Take discussions surrounding consent and sexual health in Health seriously

Take discussions surrounding consent and sexual health in Health seriously

Tomoko Hida, Contributing Writer

In health class, the sex education unit tends to feel silly. Whether we watched a particularly touchy couple get intimate on the screen to demonstrate safe sex, or passed around silicone testicles to emulate finding cancerous lumps, the classroom was always riddled with awkward smiles and laughter.

While I too found myself cringing with friends at certain demonstration videos, I otherwise committed myself to active engagement in discussions about consent and identifying healthy relationships. Unfortunately, it was routine for my classmates to browse on their devices or even fall asleep during class. Sure, it’s normal to feel discomfort discussing a topic that feels personal and private among your peers, but it’s of the utmost importance to take sex education seriously. Sex education isn’t innately explicit — it is less about sex itself and is more concerned with our safety and health as young adults. Learning about sexual health (particularly surrounding STDs and STIs), consent, and seeking help in an instance of sexual violence are all topics that make sex education so critical.

Instances of sexual violence are severely underreported. In the United States, it is estimated that only 310 cases out of 1000 cases are reported according to sexual violence statistics by Rape, Abuse & Incest National Network (RAINN). More specifically, individuals of the female sex ages 16-19 are four times more likely than the general population to be victims of rape, attempted rape, or sexual assault. Among college-aged victims of sexual violence that did not report to law enforcement, 49 percent did so because they believed it was a personal matter, 40 percent had a fear of reprisal, 31 percent thought that it was not important enough to report, and 24 percent did not want to get the perpetrator in trouble. As for children under the age of 18, 1 in 9 girls and 1 in 53 boys have experienced sexual misconduct at the hands of an adult, according to RAINN statistics. Sex education can not only inform students of what is classified as sexual assault and violence, but it also can aid in alleviating the stigma around reporting these instances.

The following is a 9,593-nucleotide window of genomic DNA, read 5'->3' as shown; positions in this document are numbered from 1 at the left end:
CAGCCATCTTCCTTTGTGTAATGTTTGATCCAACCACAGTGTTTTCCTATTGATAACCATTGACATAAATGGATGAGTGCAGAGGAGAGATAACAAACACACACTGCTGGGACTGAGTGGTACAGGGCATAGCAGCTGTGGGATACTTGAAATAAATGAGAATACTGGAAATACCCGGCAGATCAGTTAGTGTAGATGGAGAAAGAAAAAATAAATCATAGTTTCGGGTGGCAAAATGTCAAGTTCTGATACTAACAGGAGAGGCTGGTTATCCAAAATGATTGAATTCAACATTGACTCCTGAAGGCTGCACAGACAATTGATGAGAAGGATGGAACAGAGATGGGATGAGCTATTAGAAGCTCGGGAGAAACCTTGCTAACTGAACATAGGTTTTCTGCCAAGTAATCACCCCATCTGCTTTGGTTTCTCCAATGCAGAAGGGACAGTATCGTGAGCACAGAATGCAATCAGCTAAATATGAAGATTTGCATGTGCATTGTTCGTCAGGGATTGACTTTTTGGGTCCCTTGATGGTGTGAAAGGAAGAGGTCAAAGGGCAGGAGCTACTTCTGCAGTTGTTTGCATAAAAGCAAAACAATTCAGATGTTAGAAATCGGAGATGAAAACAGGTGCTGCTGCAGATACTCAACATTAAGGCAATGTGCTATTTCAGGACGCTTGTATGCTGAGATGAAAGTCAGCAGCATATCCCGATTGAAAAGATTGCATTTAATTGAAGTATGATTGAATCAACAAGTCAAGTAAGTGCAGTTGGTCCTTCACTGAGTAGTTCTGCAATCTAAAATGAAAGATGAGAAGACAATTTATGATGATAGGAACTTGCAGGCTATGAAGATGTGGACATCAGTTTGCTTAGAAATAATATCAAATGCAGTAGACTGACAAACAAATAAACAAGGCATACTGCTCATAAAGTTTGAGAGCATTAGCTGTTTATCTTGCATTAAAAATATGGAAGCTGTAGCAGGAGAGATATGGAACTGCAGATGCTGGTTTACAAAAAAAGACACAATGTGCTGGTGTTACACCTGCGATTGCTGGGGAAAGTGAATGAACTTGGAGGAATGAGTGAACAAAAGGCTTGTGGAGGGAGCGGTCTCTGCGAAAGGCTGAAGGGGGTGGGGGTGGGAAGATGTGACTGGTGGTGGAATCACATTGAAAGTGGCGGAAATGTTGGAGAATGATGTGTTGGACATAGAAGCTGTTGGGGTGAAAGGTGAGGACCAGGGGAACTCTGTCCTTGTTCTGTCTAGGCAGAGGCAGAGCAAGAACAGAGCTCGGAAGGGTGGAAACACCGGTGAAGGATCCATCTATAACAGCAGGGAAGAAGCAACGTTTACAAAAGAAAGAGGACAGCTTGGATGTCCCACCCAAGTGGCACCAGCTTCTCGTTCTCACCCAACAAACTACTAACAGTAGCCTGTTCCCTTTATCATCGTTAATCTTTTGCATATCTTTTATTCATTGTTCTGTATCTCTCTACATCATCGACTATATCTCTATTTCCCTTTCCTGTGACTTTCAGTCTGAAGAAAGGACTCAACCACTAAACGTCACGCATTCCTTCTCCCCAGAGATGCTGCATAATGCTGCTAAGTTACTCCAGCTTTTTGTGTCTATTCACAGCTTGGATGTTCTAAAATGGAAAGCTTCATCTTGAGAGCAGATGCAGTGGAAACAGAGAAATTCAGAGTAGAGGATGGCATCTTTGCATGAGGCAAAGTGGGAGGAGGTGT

Sex education encourages students with ethnographically or religiously conservative backgrounds to feel uplifted and capable of coming forward despite their community’s preconceived feelings of shame and disgust associated with recognizing and reporting assault. And as past trends in sexual assault and violence reporting have demonstrated, reporting begets reporting, and more reporting begets stronger and more effective legislation. Sex education is instrumental in both destigmatizing victims’ decisions to report and propelling the anti-rape movement forward.

It is essential for our age group to be able to identify an instance of sexual misconduct and take the necessary steps to seek help. Furthermore, as students graduate and begin life on college campuses where both sexual health and violence continue to be ever-present issues, it would be ignorant of private high schools to deny their students a thorough sex education. And at private institutions that do provide sex education (like Horace Mann), the responsibility falls on the students to be attentive and really welcome the content discussed in class.

I emphasize the importance of private institutions teaching sex education because New York State legislature does not mandate the curriculum for public schools. In fact, New York is far from leading the way in a progressive approach to sex education on a national level. According to the Sexual Information and Education Council of the United States (SIECUS), as of May 2020, of the thirty-eight states that provide healthy relationships instruction, only nine states mandated consent education. New York was not among those nine. 

Fortunately, the fight for consent education in New York is active, albeit slow. In 2021, legislators introduced four bills that would require the New York state commissioner to create and establish a consent education curriculum in public schools. And as of May 2022, one bill has passed the introductory phase and is in committee awaiting approval. 

In short, we’re incredibly fortunate to have access to a comprehensive sex education curriculum as students attending a private high school in New York. I’m well aware that these conversations can be uncomfortable. But that discomfort is inconsequential compared to a world where sexual assault and violence are far too prevalent.